Encyclopaedia of Journalism
The International Encyclopaedia of Journalism Studies was launched in May 2019 as a reference guide on the key concepts of journalism studies, its theories and methodologies. It is a useful resource for students, researchers, and academics, offering more than 250 entries offering an overview of the study of journalism, the news economics, ethical and legal issues, and journalism practice.
Professor Astrid Gynnild identifies Visual Journalism as an umbrella term referring to how the written or the spoken part of journalism is visually realized. Visual Journalism deals with general elements such as platform design as well as specific visual elements such as photos and videos, cartoons and animations, data visualisations, multimedia presentations and graphics.
New technological tools change established practices for how journalism is presented visually, and also sparks debates on fake news and image manipulation, and even live video manipulation, putting the news industry’s perceived role as truth-tellers under new scrutiny.
The basic idea of visual journalism is to engage and influence audience opinion and behaviour. Historically, photojournalism played the most prominent part here, but developments within graphic design and multimedia makes visual journalism an ever-changing field. Professor Gynnild guides us through the history of visual journalism, with references to significant events, like the live coverage of the assassination of John F. Kennedy in 1963, the Saffron revolution in Myanmar in 2007, the Arab spring in 2010, and the recent developments with smart-phones and drones.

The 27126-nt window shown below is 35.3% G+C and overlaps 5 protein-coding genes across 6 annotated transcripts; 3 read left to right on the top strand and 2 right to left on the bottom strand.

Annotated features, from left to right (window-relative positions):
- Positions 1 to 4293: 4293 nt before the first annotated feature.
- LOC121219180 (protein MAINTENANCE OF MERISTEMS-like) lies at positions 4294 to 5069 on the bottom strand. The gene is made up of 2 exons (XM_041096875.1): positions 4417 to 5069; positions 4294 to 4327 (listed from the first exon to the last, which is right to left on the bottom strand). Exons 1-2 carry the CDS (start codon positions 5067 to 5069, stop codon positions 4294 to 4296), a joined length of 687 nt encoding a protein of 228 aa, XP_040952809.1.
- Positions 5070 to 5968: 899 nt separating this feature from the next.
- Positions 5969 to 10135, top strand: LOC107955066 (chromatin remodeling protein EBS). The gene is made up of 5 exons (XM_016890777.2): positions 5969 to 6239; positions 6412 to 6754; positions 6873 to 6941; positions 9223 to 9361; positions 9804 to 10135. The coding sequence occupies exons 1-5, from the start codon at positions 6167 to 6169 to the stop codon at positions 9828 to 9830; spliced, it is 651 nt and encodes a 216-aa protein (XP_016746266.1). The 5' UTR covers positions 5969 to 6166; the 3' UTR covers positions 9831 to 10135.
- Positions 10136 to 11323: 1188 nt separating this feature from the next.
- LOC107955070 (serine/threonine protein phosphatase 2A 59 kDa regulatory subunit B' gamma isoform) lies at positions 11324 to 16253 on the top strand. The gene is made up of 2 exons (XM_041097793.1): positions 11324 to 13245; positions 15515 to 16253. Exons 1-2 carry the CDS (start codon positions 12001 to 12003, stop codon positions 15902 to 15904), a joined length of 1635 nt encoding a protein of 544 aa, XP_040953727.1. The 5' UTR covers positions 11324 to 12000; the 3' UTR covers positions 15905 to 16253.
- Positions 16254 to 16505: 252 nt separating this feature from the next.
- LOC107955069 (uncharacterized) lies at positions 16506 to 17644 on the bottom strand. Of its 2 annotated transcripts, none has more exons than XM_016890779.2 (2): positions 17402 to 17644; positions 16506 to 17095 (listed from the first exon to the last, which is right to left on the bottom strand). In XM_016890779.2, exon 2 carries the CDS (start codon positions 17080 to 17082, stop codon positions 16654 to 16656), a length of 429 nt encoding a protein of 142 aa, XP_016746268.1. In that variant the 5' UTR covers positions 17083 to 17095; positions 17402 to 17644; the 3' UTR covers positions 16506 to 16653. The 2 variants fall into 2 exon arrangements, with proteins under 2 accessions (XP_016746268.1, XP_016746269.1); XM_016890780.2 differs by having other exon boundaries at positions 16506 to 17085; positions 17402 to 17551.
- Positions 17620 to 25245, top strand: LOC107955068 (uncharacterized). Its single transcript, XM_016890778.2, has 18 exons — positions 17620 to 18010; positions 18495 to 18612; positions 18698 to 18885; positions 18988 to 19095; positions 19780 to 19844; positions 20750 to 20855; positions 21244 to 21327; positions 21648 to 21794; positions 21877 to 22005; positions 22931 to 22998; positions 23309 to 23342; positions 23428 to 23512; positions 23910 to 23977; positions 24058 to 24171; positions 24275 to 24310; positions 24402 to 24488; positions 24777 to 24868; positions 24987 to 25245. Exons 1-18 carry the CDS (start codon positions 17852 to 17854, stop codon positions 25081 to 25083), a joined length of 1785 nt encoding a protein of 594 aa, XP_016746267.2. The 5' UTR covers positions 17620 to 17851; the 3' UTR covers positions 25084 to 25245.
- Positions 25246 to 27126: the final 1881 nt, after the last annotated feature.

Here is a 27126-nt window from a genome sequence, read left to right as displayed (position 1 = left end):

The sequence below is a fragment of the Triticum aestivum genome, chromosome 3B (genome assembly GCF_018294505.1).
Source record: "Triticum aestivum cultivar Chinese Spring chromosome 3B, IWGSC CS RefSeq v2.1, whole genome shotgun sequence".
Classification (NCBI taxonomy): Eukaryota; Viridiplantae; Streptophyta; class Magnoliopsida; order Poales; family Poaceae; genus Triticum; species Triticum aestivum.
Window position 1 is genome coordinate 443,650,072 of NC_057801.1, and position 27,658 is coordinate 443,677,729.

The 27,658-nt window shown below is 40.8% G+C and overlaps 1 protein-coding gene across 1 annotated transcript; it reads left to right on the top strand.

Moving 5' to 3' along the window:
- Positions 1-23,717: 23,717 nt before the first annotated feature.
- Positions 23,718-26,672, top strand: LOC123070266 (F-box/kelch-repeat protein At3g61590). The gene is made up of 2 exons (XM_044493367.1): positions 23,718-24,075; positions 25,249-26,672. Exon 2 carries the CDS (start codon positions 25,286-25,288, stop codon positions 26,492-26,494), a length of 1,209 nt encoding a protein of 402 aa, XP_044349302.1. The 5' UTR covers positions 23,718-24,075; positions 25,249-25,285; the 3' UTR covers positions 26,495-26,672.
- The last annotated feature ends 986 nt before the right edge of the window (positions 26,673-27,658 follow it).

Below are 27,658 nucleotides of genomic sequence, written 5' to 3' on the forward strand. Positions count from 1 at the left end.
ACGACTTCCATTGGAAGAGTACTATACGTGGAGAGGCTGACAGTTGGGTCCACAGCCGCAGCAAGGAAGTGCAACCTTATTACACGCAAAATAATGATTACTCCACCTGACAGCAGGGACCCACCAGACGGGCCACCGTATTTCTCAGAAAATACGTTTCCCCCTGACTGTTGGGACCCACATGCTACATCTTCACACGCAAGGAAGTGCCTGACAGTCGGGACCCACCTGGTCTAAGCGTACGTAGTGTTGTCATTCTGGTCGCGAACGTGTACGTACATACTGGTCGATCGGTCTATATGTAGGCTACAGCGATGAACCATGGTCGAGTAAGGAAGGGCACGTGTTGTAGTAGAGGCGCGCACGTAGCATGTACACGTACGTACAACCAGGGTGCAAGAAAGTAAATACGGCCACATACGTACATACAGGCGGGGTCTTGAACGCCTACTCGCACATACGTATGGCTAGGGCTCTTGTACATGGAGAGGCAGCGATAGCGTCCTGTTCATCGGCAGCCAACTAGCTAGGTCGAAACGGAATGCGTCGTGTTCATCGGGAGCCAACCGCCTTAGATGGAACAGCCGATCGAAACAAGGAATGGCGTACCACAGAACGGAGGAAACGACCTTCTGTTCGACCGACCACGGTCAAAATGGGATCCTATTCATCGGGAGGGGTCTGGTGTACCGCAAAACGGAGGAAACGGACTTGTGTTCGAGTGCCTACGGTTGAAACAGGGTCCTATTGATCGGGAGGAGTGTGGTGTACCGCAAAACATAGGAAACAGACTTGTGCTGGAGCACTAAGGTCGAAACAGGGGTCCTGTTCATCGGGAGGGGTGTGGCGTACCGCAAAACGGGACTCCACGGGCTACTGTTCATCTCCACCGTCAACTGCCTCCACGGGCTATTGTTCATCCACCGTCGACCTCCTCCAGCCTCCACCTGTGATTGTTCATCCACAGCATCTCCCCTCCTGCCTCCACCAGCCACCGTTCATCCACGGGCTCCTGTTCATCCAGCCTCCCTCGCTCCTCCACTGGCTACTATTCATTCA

Virtual Reality Journalism
Turo Uskali and Esa Sirkkunen explain in their entry that Virtual Reality Journalism uses computer technology to create a sense of being at another location and experiencing news stories first-hand. VR journalism poses a challenge to the narrative conventions of journalism, which is usually based on stories being carefully constructed for the audience to digest. With VR journalism, users can choose in what direction they want to look and can experience the environment according to their own minds.
Virtual Reality Journalism is also called immersive journalism, and offers not only a presentation, but a sensory experience of reality. Immersion is defined as the feeling that someone has left his or hers immediate, physical world and entered a virtual environment It seeks to immerse the user inside the story by giving the uses access to the scenes and sounds, the moods and feelings, that accompany the news.
Currently, 360 videos are the most popular format, although they offer just a limited experience of presence an immersion. There are many bottlenecks for the more advanced types of VR journalism, and also many ethical questions that needs to be solved before VR journalism can become mainstream.
In Harvey Milks words, VR can function as “an ultimate empathy machine” that can change users’ attitudes towards people in need of help. Others have criticized this stance, arguing that a feeling of presence does not necessarily lead to empathy.
Link to The International Encyclopedia of Journalism Studies